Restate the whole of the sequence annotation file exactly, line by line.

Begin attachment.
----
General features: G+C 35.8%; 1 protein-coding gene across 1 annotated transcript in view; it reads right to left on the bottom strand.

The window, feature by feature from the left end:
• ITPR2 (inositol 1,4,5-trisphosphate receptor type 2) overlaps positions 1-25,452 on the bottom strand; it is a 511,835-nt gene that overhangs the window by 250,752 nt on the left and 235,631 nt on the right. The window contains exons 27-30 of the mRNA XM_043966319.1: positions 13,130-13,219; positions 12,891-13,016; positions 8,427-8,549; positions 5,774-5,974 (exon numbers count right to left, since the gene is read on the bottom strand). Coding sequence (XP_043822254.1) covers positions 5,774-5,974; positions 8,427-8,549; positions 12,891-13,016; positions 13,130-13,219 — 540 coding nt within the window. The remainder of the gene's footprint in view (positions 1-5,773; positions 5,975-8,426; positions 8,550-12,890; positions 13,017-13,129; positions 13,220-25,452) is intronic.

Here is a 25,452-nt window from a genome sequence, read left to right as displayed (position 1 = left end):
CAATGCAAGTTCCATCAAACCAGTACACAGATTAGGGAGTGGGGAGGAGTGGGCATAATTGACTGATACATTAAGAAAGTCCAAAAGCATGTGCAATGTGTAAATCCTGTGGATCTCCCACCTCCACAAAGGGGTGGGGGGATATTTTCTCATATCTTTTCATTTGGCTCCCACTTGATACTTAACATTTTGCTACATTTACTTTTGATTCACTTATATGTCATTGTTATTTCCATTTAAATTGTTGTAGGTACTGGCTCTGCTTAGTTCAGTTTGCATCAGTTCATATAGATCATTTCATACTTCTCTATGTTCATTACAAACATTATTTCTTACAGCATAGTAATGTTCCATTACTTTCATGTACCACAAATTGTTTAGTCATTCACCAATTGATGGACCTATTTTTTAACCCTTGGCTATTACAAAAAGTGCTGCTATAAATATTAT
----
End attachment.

General features: G+C 35.8%; 1 protein-coding gene across 1 annotated transcript in view; it reads right to left on the bottom strand.

The window, feature by feature from the left end:
• ITPR2 (inositol 1,4,5-trisphosphate receptor type 2) overlaps positions 1-25,452 on the bottom strand; it is a 511,835-nt gene that overhangs the window by 250,752 nt on the left and 235,631 nt on the right. The window contains exons 27-30 of the mRNA XM_043966319.1: positions 13,130-13,219; positions 12,891-13,016; positions 8,427-8,549; positions 5,774-5,974 (exon numbers count right to left, since the gene is read on the bottom strand). Coding sequence (XP_043822254.1) covers positions 5,774-5,974; positions 8,427-8,549; positions 12,891-13,016; positions 13,130-13,219 — 540 coding nt within the window. The remainder of the gene's footprint in view (positions 1-5,773; positions 5,975-8,426; positions 8,550-12,890; positions 13,017-13,129; positions 13,220-25,452) is intronic.

Here is a 25,452-nt window from a genome sequence, read left to right as displayed (position 1 = left end):
CAATGCAAGTTCCATCAAACCAGTACACAGATTAGGGAGTGGGGAGGAGTGGGCATAATTGACTGATACATTAAGAAAGTCCAAAAGCATGTGCAATGTGTAAATCCTGTGGATCTCCCACCTCCACAAAGGGGTGGGGGGATATTTTCTCATATCTTTTCATTTGGCTCCCACTTGATACTTAACATTTTGCTACATTTACTTTTGATTCACTTATATGTCATTGTTATTTCCATTTAAATTGTTGTAGGTACTGGCTCTGCTTAGTTCAGTTTGCATCAGTTCATATAGATCATTTCATACTTCTCTATGTTCATTACAAACATTATTTCTTACAGCATAGTAATGTTCCATTACTTTCATGTACCACAAATTGTTTAGTCATTCACCAATTGATGGACCTATTTTTTAACCCTTGGCTATTACAAAAAGTGCTGCTATAAATATTAT